The history of the Dakota Sioux band that inhabits the Whitecap Reservation south of Saskatoon is intriguing. Realizing that the Dakota did not really dovetail with the largely Cree populations of this part of the prairies prompted me to do some research.
I discovered that the tribe fled Minnesota in 1862 after an uprising. Migrating west, Chief Whitecap and Chief Standing Buffalo led their tribes through several areas including the Red River area and then Fort Qu’appelle. Standing Buffalo took reservation there and the Whitecap tribe were eventually offered as reservation the lands on which they currently reside.
Chief Whitecap was instrumental in forging positive and trusting relationships with whites in the area, and legend says that he guided John Lake to the site that eventually became the city of Saskatoon.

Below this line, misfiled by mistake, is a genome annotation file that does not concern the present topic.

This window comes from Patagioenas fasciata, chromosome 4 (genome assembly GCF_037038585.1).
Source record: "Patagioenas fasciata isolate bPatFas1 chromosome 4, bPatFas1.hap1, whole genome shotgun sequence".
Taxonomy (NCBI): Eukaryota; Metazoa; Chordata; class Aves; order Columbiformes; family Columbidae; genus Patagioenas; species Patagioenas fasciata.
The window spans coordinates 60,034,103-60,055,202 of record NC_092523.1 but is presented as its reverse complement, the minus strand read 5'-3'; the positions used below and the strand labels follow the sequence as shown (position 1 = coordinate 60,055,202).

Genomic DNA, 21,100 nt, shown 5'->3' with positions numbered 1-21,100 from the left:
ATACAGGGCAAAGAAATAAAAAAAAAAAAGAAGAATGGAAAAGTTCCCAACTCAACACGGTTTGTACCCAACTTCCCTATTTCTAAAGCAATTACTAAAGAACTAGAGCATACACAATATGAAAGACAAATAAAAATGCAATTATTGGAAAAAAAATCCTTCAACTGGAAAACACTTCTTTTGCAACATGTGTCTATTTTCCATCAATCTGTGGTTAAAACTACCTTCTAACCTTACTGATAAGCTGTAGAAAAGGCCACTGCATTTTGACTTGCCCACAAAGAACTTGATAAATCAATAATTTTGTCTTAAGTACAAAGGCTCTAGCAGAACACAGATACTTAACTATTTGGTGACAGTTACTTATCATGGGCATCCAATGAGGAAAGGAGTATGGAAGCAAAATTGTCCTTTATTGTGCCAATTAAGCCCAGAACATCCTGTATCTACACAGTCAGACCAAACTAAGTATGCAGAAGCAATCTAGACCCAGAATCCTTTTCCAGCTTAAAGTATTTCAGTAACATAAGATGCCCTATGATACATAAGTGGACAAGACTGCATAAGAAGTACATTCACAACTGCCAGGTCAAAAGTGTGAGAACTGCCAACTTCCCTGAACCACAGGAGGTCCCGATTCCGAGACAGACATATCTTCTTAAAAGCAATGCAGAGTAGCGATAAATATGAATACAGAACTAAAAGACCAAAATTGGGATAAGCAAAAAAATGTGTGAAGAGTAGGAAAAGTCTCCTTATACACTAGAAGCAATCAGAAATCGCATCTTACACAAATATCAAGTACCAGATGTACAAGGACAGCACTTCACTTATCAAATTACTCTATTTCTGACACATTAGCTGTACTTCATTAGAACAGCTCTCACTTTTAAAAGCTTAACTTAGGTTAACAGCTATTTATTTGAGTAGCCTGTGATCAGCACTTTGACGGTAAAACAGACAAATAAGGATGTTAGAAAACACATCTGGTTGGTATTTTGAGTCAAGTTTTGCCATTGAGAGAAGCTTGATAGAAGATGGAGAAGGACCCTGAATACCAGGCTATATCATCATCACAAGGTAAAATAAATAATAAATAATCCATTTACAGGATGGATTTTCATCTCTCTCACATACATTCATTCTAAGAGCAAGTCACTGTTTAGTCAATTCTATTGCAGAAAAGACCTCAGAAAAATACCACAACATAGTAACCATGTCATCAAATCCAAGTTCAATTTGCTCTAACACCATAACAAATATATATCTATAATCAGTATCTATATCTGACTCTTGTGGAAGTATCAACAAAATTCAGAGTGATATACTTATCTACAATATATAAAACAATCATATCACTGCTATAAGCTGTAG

There appear to be conflicting accounts of the Whitecap tribe’s involvement in the Riel Rebellion of 1885. The chief claimed he attended meetings with the rebels under duress while others claimed he was involved voluntarily. On the surface, it would seem highly unlikely that he would have led his people against those with whom he had forged such strong relations. Regardless, he was tried for treason and felony, but was acquitted of the charges.
To this day, the band is very progressive and successful. To learn more about the Whitecap Dakota First Nation and to view historical photographs, check out: